An enzyme is described as a biological catalyst that speeds up the rate of a chemical reaction. In order for an enzyme to perform its given job, it needs what is known as a substrate to bind to the active site of the enzyme so that the enzyme can speed up the reaction of the substrate. In this given experiment, it was to be tested what impact the concentration level of the substrate will have on the reaction rate.
The enzyme catalase, found in potato juice, was used for the catalyst along with a substrate known as hydrogen peroxide (H2O2). The job of catalase in this experiment was to accelerate the breakdown of hydrogen peroxide into water and oxygen gas. After looking and recording how different concentrations of a substrate affect the enzyme’s activity, the results were put into a chart and graph to show our observations.
The given chart and graph show the different concentration levels of the substrate that were used, along with the time it took for the reaction to occur.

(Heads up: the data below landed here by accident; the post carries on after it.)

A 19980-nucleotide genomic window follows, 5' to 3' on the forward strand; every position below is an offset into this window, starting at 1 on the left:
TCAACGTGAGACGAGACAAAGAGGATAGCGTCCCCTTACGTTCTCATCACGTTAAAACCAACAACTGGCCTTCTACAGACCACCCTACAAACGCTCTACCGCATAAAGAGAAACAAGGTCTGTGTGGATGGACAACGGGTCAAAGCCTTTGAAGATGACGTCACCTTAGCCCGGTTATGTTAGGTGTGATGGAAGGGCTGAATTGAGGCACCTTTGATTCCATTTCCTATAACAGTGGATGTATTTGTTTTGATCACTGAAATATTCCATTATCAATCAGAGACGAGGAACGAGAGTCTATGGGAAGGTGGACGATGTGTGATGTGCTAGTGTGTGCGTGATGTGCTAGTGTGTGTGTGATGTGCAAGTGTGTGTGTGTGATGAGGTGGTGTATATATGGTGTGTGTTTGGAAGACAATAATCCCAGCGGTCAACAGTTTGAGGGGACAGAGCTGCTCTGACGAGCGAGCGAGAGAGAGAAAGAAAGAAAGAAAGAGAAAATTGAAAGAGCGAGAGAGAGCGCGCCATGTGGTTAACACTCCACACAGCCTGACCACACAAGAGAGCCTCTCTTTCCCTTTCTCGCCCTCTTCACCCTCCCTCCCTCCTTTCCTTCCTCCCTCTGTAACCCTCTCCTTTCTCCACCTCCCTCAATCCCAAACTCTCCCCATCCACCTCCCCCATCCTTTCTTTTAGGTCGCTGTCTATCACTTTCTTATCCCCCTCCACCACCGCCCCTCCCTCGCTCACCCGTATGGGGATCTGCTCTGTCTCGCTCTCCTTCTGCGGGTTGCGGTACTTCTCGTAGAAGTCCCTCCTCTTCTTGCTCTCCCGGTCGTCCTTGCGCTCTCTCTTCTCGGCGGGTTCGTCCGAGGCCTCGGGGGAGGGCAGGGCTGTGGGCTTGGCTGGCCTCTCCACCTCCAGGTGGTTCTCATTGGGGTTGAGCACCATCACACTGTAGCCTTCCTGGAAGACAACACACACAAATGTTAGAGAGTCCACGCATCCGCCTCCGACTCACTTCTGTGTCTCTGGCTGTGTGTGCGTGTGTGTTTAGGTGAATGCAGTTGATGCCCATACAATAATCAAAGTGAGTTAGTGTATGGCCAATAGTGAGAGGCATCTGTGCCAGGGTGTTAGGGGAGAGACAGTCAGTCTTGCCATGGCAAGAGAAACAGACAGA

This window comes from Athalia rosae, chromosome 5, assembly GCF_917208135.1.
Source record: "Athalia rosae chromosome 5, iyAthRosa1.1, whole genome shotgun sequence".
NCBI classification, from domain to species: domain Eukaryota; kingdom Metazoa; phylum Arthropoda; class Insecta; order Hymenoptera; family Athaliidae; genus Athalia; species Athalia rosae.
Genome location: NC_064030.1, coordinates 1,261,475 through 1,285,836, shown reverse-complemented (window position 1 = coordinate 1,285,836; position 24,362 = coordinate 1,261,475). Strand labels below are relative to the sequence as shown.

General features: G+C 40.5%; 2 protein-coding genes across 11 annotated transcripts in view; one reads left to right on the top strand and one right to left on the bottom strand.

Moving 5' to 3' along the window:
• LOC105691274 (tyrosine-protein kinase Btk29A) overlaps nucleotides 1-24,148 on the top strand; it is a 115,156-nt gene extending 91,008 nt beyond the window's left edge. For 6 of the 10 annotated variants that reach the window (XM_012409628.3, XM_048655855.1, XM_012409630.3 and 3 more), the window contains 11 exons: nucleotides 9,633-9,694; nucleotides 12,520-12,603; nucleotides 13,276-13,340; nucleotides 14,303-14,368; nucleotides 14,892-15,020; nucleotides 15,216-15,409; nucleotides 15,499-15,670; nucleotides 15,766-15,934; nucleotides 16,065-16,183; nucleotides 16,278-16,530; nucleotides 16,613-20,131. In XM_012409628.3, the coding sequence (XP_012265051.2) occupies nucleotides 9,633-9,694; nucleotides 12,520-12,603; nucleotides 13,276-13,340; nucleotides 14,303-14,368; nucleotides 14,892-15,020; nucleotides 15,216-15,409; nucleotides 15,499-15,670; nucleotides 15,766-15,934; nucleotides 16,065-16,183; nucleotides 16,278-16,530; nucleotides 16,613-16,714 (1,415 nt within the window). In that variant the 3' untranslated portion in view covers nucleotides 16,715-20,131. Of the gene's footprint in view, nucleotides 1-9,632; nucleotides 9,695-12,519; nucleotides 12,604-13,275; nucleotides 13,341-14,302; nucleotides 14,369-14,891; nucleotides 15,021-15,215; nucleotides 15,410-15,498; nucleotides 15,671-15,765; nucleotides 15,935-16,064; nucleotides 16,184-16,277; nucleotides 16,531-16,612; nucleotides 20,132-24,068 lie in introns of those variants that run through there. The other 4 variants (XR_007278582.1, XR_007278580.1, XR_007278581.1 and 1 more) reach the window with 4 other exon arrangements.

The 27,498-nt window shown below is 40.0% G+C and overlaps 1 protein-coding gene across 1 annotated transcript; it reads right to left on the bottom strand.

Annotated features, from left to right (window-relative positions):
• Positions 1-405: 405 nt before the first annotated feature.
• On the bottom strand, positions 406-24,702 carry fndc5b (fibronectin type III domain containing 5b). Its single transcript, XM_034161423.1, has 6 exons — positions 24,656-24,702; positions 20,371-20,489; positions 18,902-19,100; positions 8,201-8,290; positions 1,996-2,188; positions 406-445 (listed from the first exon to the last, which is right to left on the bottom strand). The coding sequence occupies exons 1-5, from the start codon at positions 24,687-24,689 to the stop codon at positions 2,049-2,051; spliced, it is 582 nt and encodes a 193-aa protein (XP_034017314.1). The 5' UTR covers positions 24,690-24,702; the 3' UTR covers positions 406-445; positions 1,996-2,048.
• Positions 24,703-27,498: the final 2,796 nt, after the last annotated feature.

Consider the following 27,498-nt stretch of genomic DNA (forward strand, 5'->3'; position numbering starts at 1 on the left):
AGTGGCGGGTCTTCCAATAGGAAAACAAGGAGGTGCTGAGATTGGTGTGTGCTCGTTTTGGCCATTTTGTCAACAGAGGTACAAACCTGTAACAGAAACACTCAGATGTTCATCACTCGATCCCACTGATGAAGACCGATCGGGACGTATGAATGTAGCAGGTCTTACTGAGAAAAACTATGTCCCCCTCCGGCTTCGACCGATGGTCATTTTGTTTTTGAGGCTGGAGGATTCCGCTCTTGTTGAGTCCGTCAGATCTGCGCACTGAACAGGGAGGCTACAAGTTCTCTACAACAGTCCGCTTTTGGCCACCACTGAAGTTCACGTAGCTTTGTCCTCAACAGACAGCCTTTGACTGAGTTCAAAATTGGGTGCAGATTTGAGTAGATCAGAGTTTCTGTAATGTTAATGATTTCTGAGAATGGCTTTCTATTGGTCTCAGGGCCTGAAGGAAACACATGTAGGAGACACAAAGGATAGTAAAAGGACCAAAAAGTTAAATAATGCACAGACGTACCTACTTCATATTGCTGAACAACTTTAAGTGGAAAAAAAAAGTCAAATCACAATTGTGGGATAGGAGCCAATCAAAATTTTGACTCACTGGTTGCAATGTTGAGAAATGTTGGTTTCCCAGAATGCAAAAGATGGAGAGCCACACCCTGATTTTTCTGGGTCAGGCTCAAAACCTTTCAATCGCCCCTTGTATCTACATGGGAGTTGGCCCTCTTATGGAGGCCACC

An enzyme is supposed to speed up the reaction, but our observations show that the concentration of the substrate also had an effect on how fast the reaction could occur. When there were zero concentrates of hydrogen peroxide, meaning the solvent was only water, there was no reaction with the catalase. As the concentration of hydrogen peroxide increases, the rate of the reaction began to increase.
This occurred because adding amounts of hydrogen peroxide gave the catalase the opportunity to break down the hydrogen peroxide, whereas when there was no H2O2 present, there was nothing for the catalase to react with. The catalase needs its specific substrate to bind with in order for a reaction to occur.
The shape of the chart itself shows the decrease in needed reaction time, proving our analysis to be correct. If we had continued to test out different concentrations of our substrate, the reaction time would have continued to decrease until the enzyme hit what is known as the saturation level, which means all the enzymes are working and the reaction cannot continue to increase because there is no location at that time for the substrates to bind to. For this experiment, the saturation point was not reached but could have if the experiment had continued.
From our observations, it could be concluded that the higher the concentration of substrate, Hydrogen Peroxide there was in the reaction, the less time was needed for the reaction to occur.